Actually I rather liked your post. Since nothing exactly like Y2k has ever happened before we have to reach into the "bag" for any analogy that might give us some valuable information or insight. I love the way the Weather Bureau tried to slip out of this disaster. Maybe the best of the Polly posters will try the same thing. "It couldn't have been a Y2k problem that caused all the screw-ups because that was reported as basically fixed and can't turn around and become unfixed. It must have been something else that created all the problems."

-- Gordon (gpconnolly@aol.com), August 06, 1999.

Yeah, it was just a bad storm on the horizon,

Yeah, the Titanic was just a ship.

Yeah the Hindenburg was just a blimp.

Yeah Neville Chamberlain was just a political stooge.

Yeah the O-rings on the Challenger were just gaskets.

Yeah Y2K is just a design flaw.

What do these all have in common?

They all ignored impending warnings of disaster to stay the course and all but the last have resulted in the deaths of innocents.

Y2K may be about broken code, but the ramifications are life- altering...to quote Sen. Robert Bennet.

-- INVAR (gundark@sw.net), August 06, 1999.

"Yeah the Hindenburg was just a blimp".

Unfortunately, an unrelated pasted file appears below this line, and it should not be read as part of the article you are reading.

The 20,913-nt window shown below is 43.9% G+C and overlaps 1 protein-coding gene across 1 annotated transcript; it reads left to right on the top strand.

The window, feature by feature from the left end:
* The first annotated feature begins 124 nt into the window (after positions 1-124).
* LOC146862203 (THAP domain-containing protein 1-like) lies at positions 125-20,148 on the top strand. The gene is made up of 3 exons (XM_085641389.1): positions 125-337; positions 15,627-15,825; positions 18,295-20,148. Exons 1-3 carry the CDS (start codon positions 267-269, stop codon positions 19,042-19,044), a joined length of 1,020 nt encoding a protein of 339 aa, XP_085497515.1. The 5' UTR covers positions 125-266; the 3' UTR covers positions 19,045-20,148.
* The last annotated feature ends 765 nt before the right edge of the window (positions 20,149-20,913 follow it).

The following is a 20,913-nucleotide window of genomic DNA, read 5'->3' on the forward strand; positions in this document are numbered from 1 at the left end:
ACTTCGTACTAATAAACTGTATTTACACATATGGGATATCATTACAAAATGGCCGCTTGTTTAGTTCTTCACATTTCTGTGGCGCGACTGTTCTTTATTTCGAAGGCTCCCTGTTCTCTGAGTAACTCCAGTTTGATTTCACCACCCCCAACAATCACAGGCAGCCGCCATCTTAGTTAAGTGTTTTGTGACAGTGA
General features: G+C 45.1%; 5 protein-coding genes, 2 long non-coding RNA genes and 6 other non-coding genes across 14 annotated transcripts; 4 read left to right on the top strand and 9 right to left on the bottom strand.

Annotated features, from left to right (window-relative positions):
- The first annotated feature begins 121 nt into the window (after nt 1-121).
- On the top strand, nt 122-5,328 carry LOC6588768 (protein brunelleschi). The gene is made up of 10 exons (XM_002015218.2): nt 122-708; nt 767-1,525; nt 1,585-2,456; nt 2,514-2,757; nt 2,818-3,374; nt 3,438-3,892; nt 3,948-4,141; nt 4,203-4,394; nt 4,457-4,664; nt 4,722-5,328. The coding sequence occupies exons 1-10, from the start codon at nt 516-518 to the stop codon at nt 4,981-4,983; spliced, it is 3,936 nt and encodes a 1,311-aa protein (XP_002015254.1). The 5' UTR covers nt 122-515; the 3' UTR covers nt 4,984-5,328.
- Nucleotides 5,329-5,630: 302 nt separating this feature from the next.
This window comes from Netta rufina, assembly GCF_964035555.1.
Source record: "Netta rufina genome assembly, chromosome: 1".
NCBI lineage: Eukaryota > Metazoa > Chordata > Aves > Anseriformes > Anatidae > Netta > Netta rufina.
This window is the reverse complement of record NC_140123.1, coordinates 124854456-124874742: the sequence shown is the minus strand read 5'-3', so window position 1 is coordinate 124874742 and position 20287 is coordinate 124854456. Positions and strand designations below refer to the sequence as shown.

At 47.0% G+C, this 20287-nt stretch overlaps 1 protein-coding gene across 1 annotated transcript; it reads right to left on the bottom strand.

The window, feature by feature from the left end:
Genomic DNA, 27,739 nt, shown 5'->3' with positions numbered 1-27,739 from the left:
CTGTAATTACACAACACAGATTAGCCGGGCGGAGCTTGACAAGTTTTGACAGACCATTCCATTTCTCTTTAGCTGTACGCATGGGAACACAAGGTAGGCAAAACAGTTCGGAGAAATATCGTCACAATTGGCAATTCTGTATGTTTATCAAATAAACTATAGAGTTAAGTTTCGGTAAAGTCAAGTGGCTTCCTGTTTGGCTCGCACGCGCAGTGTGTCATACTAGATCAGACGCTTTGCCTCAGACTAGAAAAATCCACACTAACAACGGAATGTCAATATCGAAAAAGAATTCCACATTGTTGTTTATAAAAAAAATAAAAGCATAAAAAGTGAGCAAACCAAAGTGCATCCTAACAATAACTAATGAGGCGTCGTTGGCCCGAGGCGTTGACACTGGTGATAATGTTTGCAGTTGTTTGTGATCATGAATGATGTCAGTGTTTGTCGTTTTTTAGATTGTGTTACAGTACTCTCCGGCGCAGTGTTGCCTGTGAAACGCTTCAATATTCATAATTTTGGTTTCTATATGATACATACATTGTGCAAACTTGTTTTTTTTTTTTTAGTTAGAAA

Errrr-, sorry. ZEPPELIN.

-- INVAR (gundark@sw.net), August 06, 1999.

Caution@Doomers -

I thank you for the honorific of "Professor". One of my favorite fictional characters is Professor Bernardo de la Paz in Heinlein's The Moon is a Harsh Mistress:

"A managed democracy is a wonderful thing, Manuel, for the managers... and its greatest strength is a 'free press' when 'free' is defined as 'responsible' and the managers define what is 'irresponsible.'"

I apologize for my lack of clarity in posting the review. The parallel between the two situations, only one of which we can view with the benefit of hindsight, seemed obvious enough, but apparently was not.

Calling the Y2K problem "a design flaw" does not lessen its potential impacts in the least. Stating that a bridge collapsed due to a "design flaw" is cold comfort to anyone standing on said bridge.

-- Mac (sneak@lurk.hid), August 06, 1999.

E-Bay will not crash again, if it did we'd use a warm back-up and have it up in two hours. . . by the way is it still down from 7:00 am this morning?

-- Puddintame (achillesg@hotmail.com), August 06, 1999.

Thanks Mac. Just a "three day storm". Everywhere, at the same time.

Mt Washington is a bump in the road.

Darwin's productivity will increase.

-- Mike Lang (webflier@erols.com), August 06, 1999.

Abstract concepts that involve 1) thinking, 2) sacrifices in the here-and-now, 3) benefits only in the future, and 4) admitting that one is wrong about somthing fundamental - this is always a hard sell. Y2K is like Hurricane Camille is coming to YOUR town, when there has never been a hurricane before, and you are trying to convince people to evacuate. Y2K currently is simply beyond the mental abilities of most people. When the power shuts off and stays off, then the masses will have a longer attention span for Y2K than a hyperactive 6-year-old the morning after Halloween, but not until then.

www.y2ksafeminnesota.com (recently reworked, with some new stuff)

-- MinnesotaSmith (y2ksafeminnesota@hotmail.com), August 07, 1999.